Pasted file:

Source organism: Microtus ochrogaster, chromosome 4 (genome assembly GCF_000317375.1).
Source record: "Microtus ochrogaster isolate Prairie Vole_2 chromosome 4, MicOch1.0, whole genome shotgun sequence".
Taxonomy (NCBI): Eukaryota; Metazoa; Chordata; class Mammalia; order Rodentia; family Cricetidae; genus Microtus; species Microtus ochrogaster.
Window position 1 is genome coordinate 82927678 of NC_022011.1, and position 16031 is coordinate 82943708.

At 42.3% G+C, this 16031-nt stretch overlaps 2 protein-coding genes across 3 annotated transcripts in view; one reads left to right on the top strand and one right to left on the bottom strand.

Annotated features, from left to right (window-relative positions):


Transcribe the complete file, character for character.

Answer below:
Source organism: Microtus ochrogaster, chromosome 4 (genome assembly GCF_000317375.1).
Source record: "Microtus ochrogaster isolate Prairie Vole_2 chromosome 4, MicOch1.0, whole genome shotgun sequence".
Taxonomy (NCBI): Eukaryota; Metazoa; Chordata; class Mammalia; order Rodentia; family Cricetidae; genus Microtus; species Microtus ochrogaster.
Window position 1 is genome coordinate 82927678 of NC_022011.1, and position 16031 is coordinate 82943708.

At 42.3% G+C, this 16031-nt stretch overlaps 2 protein-coding genes across 3 annotated transcripts in view; one reads left to right on the top strand and one right to left on the bottom strand.

Annotated features, from left to right (window-relative positions):